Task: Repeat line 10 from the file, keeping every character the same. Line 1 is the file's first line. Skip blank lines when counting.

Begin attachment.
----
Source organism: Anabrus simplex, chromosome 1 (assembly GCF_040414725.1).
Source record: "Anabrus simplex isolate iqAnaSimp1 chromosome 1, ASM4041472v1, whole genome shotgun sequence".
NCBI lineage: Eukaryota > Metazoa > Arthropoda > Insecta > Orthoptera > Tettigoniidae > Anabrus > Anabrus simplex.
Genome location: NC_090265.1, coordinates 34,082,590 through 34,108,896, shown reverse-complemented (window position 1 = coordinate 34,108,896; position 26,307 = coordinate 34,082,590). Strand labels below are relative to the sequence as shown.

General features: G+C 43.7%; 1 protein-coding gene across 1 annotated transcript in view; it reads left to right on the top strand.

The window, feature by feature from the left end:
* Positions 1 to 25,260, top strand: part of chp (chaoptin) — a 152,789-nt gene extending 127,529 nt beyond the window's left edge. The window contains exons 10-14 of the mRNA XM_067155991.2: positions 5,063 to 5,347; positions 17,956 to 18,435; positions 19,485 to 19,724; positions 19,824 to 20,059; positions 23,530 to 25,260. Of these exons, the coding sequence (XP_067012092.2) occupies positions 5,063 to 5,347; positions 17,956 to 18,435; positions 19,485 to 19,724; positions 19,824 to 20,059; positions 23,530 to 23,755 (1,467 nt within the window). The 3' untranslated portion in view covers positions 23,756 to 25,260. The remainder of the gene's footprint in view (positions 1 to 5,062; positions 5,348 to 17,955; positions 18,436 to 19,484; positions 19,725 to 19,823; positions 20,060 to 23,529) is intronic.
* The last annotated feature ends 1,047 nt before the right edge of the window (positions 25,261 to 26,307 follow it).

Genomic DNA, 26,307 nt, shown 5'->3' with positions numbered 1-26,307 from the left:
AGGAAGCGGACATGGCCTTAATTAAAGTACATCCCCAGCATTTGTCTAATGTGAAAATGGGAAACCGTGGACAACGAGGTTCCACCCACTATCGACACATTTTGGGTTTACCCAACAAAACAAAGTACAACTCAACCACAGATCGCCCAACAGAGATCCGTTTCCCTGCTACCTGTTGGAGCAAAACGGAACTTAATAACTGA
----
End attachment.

AGGAAGCGGACATGGCCTTAATTAAAGTACATCCCCAGCATTTGTCTAATGTGAAAATGGGAAACCGTGGACAACGAGGTTCCACCCACTATCGACACATTTTGGGTTTACCCAACAAAACAAAGTACAACTCAACCACAGATCGCCCAACAGAGATCCGTTTCCCTGCTACCTGTTGGAGCAAAACGGAACTTAATAACTGA